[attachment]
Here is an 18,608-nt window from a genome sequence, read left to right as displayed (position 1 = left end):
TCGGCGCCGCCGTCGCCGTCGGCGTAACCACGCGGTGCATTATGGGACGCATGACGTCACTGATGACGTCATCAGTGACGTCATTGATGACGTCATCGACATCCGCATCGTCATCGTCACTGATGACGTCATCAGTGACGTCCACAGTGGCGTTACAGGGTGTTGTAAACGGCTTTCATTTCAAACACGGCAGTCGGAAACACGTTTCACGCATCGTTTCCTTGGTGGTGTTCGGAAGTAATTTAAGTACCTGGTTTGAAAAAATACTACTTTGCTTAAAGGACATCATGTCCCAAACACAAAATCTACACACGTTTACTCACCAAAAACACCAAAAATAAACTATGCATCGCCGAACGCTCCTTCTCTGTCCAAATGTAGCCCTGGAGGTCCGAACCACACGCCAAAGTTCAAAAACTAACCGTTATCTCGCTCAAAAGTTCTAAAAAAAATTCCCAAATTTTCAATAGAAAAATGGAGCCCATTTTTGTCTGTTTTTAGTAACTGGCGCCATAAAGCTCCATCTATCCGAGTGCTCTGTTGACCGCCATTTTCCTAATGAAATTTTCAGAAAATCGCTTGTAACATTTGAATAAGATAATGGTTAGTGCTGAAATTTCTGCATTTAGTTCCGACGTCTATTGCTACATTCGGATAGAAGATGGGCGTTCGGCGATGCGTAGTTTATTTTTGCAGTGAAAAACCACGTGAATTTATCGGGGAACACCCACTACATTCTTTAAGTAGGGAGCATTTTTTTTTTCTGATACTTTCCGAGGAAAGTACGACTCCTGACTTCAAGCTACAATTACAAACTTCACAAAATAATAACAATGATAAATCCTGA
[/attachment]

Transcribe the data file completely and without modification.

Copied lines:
Here is an 18,608-nt window from a genome sequence, read left to right as displayed (position 1 = left end):
TCGGCGCCGCCGTCGCCGTCGGCGTAACCACGCGGTGCATTATGGGACGCATGACGTCACTGATGACGTCATCAGTGACGTCATTGATGACGTCATCGACATCCGCATCGTCATCGTCACTGATGACGTCATCAGTGACGTCCACAGTGGCGTTACAGGGTGTTGTAAACGGCTTTCATTTCAAACACGGCAGTCGGAAACACGTTTCACGCATCGTTTCCTTGGTGGTGTTCGGAAGTAATTTAAGTACCTGGTTTGAAAAAATACTACTTTGCTTAAAGGACATCATGTCCCAAACACAAAATCTACACACGTTTACTCACCAAAAACACCAAAAATAAACTATGCATCGCCGAACGCTCCTTCTCTGTCCAAATGTAGCCCTGGAGGTCCGAACCACACGCCAAAGTTCAAAAACTAACCGTTATCTCGCTCAAAAGTTCTAAAAAAAATTCCCAAATTTTCAATAGAAAAATGGAGCCCATTTTTGTCTGTTTTTAGTAACTGGCGCCATAAAGCTCCATCTATCCGAGTGCTCTGTTGACCGCCATTTTCCTAATGAAATTTTCAGAAAATCGCTTGTAACATTTGAATAAGATAATGGTTAGTGCTGAAATTTCTGCATTTAGTTCCGACGTCTATTGCTACATTCGGATAGAAGATGGGCGTTCGGCGATGCGTAGTTTATTTTTGCAGTGAAAAACCACGTGAATTTATCGGGGAACACCCACTACATTCTTTAAGTAGGGAGCATTTTTTTTTTCTGATACTTTCCGAGGAAAGTACGACTCCTGACTTCAAGCTACAATTACAAACTTCACAAAATAATAACAATGATAAATCCTGA